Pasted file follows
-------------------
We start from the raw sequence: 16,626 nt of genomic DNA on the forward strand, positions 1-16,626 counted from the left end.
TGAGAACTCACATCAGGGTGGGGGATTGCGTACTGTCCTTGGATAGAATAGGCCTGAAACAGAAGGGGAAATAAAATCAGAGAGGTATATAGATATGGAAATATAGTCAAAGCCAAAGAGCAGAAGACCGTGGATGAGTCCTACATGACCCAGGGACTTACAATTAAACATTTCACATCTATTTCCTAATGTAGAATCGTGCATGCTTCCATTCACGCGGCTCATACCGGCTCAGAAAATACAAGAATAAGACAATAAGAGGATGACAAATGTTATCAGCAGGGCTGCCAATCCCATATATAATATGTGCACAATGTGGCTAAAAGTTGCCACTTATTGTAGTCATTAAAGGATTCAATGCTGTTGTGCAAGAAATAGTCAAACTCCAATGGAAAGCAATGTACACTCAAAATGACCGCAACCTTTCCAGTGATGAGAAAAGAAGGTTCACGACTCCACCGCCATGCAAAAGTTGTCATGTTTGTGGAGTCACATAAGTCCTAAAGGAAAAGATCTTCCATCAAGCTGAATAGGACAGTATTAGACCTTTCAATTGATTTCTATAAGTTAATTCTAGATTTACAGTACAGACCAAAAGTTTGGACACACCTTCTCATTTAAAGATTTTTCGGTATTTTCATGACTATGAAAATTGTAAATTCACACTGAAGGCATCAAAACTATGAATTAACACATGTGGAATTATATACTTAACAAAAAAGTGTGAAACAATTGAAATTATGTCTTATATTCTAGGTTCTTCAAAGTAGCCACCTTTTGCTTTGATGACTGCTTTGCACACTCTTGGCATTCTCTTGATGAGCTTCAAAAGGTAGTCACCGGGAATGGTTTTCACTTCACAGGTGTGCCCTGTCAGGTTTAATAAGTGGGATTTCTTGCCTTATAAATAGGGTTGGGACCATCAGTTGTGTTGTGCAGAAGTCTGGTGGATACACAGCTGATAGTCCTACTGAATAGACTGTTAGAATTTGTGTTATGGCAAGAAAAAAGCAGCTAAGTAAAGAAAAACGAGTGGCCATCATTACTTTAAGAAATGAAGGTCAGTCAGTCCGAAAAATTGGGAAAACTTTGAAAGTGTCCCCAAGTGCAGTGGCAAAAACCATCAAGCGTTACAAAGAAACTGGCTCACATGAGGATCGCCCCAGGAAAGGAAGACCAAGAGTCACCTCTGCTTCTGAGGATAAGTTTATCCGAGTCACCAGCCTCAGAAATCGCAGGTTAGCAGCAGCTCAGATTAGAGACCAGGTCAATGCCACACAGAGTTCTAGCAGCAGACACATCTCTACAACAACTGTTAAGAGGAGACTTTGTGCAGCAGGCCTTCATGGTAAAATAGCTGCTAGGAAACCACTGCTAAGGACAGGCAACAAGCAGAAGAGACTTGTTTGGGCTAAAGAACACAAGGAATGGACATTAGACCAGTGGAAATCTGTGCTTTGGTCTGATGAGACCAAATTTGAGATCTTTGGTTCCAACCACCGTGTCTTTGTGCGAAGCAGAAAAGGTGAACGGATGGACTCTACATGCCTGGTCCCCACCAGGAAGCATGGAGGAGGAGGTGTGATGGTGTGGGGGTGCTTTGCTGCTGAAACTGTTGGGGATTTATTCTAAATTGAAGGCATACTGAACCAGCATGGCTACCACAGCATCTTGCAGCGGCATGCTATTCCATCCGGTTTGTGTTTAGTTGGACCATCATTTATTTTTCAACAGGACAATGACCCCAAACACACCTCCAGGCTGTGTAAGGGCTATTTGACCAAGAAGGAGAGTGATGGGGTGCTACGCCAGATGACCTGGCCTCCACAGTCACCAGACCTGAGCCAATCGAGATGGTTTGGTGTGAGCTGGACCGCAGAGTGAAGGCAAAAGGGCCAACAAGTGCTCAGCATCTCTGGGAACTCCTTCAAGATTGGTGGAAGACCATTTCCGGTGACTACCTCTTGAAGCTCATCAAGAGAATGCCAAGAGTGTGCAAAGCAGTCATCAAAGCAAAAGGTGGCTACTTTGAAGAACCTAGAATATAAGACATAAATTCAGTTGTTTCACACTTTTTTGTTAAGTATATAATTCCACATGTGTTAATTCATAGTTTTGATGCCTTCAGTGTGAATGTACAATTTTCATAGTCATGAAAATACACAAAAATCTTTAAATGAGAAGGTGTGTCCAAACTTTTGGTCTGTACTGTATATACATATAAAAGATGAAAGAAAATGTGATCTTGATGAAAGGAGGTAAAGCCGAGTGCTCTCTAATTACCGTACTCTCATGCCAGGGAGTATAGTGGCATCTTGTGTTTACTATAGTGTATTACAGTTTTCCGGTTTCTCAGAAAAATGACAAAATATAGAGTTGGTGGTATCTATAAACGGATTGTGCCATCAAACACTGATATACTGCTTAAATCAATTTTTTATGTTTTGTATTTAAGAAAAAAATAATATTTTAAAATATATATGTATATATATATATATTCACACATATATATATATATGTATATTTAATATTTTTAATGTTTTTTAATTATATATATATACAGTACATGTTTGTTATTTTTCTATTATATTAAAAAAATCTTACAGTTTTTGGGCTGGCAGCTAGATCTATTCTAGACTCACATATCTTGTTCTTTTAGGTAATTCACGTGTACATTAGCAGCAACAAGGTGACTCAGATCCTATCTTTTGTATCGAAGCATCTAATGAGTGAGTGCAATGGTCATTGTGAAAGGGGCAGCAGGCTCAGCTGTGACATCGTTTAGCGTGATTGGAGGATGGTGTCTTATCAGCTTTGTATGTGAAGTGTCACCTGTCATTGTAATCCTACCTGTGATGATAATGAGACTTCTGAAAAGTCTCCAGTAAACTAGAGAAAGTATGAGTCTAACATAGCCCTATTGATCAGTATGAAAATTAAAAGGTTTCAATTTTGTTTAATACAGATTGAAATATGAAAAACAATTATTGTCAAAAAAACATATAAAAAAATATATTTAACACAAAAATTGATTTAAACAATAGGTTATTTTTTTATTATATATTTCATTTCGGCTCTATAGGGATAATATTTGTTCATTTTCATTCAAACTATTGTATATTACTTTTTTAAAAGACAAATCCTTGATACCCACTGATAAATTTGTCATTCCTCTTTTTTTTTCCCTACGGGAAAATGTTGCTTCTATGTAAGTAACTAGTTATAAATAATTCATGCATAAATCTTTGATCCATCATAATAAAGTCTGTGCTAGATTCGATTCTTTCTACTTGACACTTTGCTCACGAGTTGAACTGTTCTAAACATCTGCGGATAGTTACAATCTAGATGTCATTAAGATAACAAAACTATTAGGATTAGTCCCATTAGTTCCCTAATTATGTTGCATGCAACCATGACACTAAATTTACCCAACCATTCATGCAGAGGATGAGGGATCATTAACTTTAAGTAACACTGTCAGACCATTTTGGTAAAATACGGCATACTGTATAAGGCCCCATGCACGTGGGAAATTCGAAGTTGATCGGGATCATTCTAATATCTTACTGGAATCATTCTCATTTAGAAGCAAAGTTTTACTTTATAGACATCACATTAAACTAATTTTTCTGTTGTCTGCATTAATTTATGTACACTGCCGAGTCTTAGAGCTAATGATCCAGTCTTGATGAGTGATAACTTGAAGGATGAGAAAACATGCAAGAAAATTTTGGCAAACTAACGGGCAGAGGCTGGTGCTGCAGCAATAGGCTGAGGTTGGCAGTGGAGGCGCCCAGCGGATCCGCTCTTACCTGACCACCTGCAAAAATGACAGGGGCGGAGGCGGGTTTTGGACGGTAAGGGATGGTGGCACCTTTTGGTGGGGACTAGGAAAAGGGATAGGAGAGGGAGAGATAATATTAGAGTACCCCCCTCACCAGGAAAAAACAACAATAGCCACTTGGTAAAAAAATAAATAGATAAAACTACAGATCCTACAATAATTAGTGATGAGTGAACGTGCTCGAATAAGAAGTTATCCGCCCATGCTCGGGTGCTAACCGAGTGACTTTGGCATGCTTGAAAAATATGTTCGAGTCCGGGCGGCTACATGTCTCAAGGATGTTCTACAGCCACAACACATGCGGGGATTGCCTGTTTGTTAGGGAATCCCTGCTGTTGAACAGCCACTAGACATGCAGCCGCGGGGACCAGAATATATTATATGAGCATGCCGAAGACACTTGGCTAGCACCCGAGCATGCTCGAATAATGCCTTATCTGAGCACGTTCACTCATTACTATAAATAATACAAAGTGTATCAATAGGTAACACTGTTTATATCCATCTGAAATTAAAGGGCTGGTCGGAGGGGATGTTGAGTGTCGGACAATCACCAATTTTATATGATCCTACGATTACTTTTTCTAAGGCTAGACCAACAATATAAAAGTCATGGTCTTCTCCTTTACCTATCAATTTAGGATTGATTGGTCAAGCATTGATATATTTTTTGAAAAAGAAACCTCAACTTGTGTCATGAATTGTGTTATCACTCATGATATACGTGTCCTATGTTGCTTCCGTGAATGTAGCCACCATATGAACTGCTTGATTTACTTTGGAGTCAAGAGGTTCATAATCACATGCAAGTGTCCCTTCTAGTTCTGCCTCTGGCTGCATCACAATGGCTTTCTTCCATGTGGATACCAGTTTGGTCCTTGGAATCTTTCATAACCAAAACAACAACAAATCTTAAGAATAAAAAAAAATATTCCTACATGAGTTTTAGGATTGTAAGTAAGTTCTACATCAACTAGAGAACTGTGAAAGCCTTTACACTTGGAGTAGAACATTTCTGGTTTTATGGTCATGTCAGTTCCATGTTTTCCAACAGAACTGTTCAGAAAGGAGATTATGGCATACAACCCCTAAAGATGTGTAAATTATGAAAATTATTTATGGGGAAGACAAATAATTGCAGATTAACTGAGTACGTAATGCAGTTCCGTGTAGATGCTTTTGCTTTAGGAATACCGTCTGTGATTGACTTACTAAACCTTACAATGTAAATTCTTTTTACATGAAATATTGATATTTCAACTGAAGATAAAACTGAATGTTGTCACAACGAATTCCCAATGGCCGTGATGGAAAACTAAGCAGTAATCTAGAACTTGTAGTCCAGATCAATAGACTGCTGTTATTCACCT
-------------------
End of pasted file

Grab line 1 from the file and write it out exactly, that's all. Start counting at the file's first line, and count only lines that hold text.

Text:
We start from the raw sequence: 16,626 nt of genomic DNA on the forward strand, positions 1-16,626 counted from the left end.